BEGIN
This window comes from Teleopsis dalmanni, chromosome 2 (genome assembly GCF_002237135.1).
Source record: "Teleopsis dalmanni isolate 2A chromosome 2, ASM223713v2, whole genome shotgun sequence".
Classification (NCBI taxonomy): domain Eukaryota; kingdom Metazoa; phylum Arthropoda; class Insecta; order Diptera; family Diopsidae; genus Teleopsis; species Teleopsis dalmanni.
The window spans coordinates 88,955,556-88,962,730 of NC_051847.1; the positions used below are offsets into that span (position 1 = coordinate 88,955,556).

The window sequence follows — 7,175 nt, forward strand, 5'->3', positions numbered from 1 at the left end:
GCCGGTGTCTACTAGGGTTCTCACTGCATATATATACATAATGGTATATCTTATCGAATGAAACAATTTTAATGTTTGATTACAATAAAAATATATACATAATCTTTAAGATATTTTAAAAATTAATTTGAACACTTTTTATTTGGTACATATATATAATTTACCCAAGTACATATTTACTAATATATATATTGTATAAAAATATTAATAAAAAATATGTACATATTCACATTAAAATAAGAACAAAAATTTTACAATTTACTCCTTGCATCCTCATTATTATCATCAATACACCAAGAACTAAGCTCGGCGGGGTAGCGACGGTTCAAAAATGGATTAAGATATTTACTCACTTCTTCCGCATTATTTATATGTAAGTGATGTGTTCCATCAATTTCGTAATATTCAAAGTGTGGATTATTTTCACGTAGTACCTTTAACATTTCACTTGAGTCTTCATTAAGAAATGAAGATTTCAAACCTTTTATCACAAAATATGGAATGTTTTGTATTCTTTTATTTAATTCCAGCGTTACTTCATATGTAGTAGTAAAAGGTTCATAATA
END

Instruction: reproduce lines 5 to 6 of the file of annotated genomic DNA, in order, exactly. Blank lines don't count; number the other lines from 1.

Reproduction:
The window sequence follows — 7,175 nt, forward strand, 5'->3', positions numbered from 1 at the left end:
GCCGGTGTCTACTAGGGTTCTCACTGCATATATATACATAATGGTATATCTTATCGAATGAAACAATTTTAATGTTTGATTACAATAAAAATATATACATAATCTTTAAGATATTTTAAAAATTAATTTGAACACTTTTTATTTGGTACATATATATAATTTACCCAAGTACATATTTACTAATATATATATTGTATAAAAATATTAATAAAAAATATGTACATATTCACATTAAAATAAGAACAAAAATTTTACAATTTACTCCTTGCATCCTCATTATTATCATCAATACACCAAGAACTAAGCTCGGCGGGGTAGCGACGGTTCAAAAATGGATTAAGATATTTACTCACTTCTTCCGCATTATTTATATGTAAGTGATGTGTTCCATCAATTTCGTAATATTCAAAGTGTGGATTATTTTCACGTAGTACCTTTAACATTTCACTTGAGTCTTCATTAAGAAATGAAGATTTCAAACCTTTTATCACAAAATATGGAATGTTTTGTATTCTTTTATTTAATTCCAGCGTTACTTCATATGTAGTAGTAAAAGGTTCATAATA